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Violent Land

Violent Land

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Violent Land

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  1. Violent Land The West and the Civil War of Incorporation

  2. The Frontier and Industrialization • Mining Operations • “Gold Rushes” and Placer Operations • Boom Towns and “Ghost Towns” • Corporate Mining • The Anaconda Mine, Butte, Montana • Immigrants and the Division of Labor

  3. The Railroads, Eastern Tables and Western Beef • Pacific Railroad Act (1861) • Eastern Tables and Western Beef: The Cattle Kingdoms • Pork vs. Beef • Texas Longhorns “8 lbs of hamburger on 800 lbs. of bone and horn.” • Joseph G. McCoy and the Chisolm Trail • Gustavus Swift • Cattle Corporations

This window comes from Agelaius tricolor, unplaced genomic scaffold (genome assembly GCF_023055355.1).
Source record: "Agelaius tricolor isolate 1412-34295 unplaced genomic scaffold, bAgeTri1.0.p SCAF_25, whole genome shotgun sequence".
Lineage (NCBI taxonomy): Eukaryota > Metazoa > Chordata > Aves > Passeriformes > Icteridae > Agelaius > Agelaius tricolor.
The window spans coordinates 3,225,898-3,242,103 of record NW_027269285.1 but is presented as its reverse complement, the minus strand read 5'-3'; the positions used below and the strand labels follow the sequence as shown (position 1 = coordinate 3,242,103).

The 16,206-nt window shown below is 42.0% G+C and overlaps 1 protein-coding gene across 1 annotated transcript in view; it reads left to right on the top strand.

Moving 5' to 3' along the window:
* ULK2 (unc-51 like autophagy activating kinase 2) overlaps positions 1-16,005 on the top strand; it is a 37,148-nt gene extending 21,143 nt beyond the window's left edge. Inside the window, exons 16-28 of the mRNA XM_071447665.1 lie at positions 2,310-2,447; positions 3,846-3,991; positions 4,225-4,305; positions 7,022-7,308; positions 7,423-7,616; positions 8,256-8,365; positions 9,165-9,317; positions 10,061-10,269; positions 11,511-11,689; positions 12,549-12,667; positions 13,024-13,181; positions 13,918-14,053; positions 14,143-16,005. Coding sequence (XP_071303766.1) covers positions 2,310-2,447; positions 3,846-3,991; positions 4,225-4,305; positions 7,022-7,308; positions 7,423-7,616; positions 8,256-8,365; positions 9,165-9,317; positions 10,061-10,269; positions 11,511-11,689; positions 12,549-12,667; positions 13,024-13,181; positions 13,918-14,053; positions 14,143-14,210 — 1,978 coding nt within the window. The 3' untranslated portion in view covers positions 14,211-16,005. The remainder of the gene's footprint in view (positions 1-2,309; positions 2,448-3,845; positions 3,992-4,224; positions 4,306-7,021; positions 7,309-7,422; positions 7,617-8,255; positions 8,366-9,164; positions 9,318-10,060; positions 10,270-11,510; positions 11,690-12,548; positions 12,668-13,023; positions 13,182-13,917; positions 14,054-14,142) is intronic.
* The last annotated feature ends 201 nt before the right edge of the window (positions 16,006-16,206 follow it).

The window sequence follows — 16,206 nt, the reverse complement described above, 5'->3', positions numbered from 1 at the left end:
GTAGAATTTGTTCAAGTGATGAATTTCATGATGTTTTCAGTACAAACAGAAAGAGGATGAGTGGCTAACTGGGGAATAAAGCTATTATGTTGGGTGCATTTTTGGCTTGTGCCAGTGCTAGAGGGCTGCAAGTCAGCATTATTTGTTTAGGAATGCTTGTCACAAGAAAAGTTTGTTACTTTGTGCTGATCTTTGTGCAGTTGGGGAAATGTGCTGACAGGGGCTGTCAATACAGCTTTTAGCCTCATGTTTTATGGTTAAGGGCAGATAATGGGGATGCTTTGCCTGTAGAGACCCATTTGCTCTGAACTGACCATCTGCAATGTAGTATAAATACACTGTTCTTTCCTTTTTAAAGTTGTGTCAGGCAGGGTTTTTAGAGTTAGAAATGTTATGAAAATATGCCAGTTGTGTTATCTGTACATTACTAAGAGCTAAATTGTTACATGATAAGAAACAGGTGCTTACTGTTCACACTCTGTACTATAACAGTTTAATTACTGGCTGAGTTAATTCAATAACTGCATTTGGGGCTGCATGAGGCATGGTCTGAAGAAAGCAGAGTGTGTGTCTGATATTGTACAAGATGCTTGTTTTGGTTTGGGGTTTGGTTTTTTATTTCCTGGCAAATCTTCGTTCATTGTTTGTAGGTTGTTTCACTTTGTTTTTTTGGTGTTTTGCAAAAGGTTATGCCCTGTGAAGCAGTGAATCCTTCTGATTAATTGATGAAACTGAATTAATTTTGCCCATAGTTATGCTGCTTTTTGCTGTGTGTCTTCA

4. Agricultural Empire • Why did pioneers “go west?” • The Homestead Act (1862) • Homesteaders • Western farmers and the Capitalist Economy • Financial backing • Costs • Markets

  5. “What an Unbranded Cow has Cost”—Frederick Remington

  6. Violent Land? • Why the West was a violent place. • Demographic roots— “Surplus males” • “Honor cultures” • Vigilantism • The doctrine of “no duty to retreat.” • The Western Civil War of Incorporation (1870-1920) • Pro Incorporation (northern, Republican) • “Resisters” (Texan, Southern, Democrat)

  7. Placer Operations

  8. Western Mining Regions and “Ghost Towns”

  9. American Overland Route

  10. Cattle Trails Chisolm Trail Western Trail

  11. Gustavus Swift

  12. Chrisman Sisters

  13. The David Hilton family

  14. Wild Bill Hickock Bat Masterson and Wyatt Earp, 1877

  15. Jesse James as adult Jesse James at 16

  16. James gang members killed at Northfield raid.

  17. Jesse James at death